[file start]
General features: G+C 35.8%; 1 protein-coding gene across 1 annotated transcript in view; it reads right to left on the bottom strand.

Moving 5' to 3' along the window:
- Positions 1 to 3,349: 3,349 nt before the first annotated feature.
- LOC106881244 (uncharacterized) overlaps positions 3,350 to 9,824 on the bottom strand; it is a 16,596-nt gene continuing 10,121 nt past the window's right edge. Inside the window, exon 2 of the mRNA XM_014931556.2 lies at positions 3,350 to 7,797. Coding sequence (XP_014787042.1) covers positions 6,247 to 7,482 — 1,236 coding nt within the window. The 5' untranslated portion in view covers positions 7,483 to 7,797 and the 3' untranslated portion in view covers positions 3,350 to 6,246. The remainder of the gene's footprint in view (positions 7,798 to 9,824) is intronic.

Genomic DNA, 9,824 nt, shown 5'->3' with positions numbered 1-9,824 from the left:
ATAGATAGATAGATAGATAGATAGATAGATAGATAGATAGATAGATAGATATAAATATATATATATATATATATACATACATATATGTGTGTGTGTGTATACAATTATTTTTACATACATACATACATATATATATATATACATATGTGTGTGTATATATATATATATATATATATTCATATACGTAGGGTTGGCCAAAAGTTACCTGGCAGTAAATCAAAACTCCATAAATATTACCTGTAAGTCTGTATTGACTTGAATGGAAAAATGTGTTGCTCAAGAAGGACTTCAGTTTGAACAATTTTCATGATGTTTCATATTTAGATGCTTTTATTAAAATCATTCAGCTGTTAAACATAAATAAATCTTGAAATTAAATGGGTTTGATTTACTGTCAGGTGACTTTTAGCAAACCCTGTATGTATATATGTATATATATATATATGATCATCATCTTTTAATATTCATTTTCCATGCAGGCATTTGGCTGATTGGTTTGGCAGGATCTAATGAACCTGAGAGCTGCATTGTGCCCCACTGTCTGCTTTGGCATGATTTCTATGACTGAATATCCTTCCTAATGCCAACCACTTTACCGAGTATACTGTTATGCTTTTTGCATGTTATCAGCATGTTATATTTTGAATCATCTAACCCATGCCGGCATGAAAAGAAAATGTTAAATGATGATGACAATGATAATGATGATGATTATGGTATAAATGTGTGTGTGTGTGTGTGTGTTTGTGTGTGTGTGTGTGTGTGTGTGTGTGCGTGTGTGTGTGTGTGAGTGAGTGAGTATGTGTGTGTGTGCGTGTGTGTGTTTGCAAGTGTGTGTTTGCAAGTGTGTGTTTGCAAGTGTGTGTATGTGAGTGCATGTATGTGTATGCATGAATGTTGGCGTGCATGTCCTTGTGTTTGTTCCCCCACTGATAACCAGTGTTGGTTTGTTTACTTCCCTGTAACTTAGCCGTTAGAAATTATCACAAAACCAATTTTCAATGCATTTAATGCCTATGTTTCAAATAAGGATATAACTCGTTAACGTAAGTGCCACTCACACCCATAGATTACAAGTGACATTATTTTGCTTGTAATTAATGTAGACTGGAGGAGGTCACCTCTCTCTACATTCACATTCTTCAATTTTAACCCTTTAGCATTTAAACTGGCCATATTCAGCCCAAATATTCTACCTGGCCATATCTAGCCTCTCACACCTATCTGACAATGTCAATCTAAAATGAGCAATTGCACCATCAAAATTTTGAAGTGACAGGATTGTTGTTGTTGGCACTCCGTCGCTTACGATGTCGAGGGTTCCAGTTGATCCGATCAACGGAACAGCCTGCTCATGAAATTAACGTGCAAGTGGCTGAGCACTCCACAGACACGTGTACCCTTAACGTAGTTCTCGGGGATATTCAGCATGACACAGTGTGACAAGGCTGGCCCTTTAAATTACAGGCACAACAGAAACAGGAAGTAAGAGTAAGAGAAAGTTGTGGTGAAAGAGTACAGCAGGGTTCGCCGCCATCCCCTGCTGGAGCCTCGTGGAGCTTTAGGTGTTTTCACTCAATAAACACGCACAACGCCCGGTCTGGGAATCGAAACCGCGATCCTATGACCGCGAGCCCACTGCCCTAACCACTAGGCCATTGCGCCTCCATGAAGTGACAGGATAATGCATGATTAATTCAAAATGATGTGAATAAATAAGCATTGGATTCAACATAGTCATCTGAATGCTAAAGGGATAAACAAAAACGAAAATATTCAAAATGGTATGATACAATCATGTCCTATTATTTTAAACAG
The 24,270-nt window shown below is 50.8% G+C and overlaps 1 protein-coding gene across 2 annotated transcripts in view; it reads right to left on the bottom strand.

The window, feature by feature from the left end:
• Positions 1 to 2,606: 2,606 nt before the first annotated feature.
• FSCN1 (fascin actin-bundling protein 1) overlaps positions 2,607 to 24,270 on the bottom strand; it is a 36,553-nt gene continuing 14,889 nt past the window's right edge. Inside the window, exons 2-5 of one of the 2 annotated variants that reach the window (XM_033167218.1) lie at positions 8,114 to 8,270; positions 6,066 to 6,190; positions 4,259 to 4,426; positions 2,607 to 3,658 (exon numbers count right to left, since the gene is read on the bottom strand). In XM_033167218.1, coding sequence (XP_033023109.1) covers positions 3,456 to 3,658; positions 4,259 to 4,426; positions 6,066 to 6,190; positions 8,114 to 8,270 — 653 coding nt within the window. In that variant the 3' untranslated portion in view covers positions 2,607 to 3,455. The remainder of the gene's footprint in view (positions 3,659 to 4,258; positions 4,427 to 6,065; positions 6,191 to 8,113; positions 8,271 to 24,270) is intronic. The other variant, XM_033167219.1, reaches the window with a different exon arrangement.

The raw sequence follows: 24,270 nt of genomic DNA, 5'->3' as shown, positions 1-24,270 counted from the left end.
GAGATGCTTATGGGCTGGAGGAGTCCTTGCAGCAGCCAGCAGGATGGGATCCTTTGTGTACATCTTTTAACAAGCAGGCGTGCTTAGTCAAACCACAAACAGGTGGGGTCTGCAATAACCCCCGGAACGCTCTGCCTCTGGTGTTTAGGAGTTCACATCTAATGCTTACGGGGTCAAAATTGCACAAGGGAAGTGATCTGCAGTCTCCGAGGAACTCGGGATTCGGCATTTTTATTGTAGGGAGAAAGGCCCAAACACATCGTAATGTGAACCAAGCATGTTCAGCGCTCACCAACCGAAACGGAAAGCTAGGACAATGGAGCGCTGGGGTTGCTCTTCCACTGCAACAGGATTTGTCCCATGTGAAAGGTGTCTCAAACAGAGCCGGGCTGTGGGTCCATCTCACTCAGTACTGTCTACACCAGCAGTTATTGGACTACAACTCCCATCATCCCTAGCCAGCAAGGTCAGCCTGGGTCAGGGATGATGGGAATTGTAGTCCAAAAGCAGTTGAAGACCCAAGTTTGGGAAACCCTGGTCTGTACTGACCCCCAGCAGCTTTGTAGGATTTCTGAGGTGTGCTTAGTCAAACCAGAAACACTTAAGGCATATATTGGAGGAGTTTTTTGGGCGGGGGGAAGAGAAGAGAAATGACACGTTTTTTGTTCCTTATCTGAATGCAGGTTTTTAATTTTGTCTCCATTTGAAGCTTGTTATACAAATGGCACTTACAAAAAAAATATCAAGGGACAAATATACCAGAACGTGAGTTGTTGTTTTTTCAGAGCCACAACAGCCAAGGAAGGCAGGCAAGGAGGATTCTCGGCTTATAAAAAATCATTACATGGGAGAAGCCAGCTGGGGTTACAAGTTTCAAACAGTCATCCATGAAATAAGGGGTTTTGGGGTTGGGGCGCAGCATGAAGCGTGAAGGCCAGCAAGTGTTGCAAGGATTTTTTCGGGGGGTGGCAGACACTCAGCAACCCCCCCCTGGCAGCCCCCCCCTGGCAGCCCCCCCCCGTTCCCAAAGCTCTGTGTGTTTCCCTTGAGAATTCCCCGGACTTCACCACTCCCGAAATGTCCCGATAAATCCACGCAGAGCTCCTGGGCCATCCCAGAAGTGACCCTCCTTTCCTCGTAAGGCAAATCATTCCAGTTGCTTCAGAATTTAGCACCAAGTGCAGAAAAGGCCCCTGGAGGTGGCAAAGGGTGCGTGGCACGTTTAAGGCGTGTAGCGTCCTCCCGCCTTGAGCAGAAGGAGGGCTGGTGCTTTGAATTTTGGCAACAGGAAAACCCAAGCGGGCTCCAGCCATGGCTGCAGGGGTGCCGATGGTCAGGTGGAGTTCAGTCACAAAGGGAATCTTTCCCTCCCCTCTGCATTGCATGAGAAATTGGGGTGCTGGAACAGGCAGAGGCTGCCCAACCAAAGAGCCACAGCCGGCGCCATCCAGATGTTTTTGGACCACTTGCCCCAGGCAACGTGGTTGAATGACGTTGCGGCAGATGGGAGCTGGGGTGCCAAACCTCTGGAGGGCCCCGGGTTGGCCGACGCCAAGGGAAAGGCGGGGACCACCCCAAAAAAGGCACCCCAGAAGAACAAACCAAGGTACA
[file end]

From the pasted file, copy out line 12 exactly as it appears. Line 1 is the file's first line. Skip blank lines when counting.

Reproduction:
GAGATGCTTATGGGCTGGAGGAGTCCTTGCAGCAGCCAGCAGGATGGGATCCTTTGTGTACATCTTTTAACAAGCAGGCGTGCTTAGTCAAACCACAAACAGGTGGGGTCTGCAATAACCCCCGGAACGCTCTGCCTCTGGTGTTTAGGAGTTCACATCTAATGCTTACGGGGTCAAAATTGCACAAGGGAAGTGATCTGCAGTCTCCGAGGAACTCGGGATTCGGCATTTTTATTGTAGGGAGAAAGGCCCAAACACATCGTAATGTGAACCAAGCATGTTCAGCGCTCACCAACCGAAACGGAAAGCTAGGACAATGGAGCGCTGGGGTTGCTCTTCCACTGCAACAGGATTTGTCCCATGTGAAAGGTGTCTCAAACAGAGCCGGGCTGTGGGTCCATCTCACTCAGTACTGTCTACACCAGCAGTTATTGGACTACAACTCCCATCATCCCTAGCCAGCAAGGTCAGCCTGGGTCAGGGATGATGGGAATTGTAGTCCAAAAGCAGTTGAAGACCCAAGTTTGGGAAACCCTGGTCTGTACTGACCCCCAGCAGCTTTGTAGGATTTCTGAGGTGTGCTTAGTCAAACCAGAAACACTTAAGGCATATATTGGAGGAGTTTTTTGGGCGGGGGGAAGAGAAGAGAAATGACACGTTTTTTGTTCCTTATCTGAATGCAGGTTTTTAATTTTGTCTCCATTTGAAGCTTGTTATACAAATGGCACTTACAAAAAAAATATCAAGGGACAAATATACCAGAACGTGAGTTGTTGTTTTTTCAGAGCCACAACAGCCAAGGAAGGCAGGCAAGGAGGATTCTCGGCTTATAAAAAATCATTACATGGGAGAAGCCAGCTGGGGTTACAAGTTTCAAACAGTCATCCATGAAATAAGGGGTTTTGGGGTTGGGGCGCAGCATGAAGCGTGAAGGCCAGCAAGTGTTGCAAGGATTTTTTCGGGGGGTGGCAGACACTCAGCAACCCCCCCCTGGCAGCCCCCCCCTGGCAGCCCCCCCCCGTTCCCAAAGCTCTGTGTGTTTCCCTTGAGAATTCCCCGGACTTCACCACTCCCGAAATGTCCCGATAAATCCACGCAGAGCTCCTGGGCCATCCCAGAAGTGACCCTCCTTTCCTCGTAAGGCAAATCATTCCAGTTGCTTCAGAATTTAGCACCAAGTGCAGAAAAGGCCCCTGGAGGTGGCAAAGGGTGCGTGGCACGTTTAAGGCGTGTAGCGTCCTCCCGCCTTGAGCAGAAGGAGGGCTGGTGCTTTGAATTTTGGCAACAGGAAAACCCAAGCGGGCTCCAGCCATGGCTGCAGGGGTGCCGATGGTCAGGTGGAGTTCAGTCACAAAGGGAATCTTTCCCTCCCCTCTGCATTGCATGAGAAATTGGGGTGCTGGAACAGGCAGAGGCTGCCCAACCAAAGAGCCACAGCCGGCGCCATCCAGATGTTTTTGGACCACTTGCCCCAGGCAACGTGGTTGAATGACGTTGCGGCAGATGGGAGCTGGGGTGCCAAACCTCTGGAGGGCCCCGGGTTGGCCGACGCCAAGGGAAAGGCGGGGACCACCCCAAAAAAGGCACCCCAGAAGAACAAACCAAGGTACA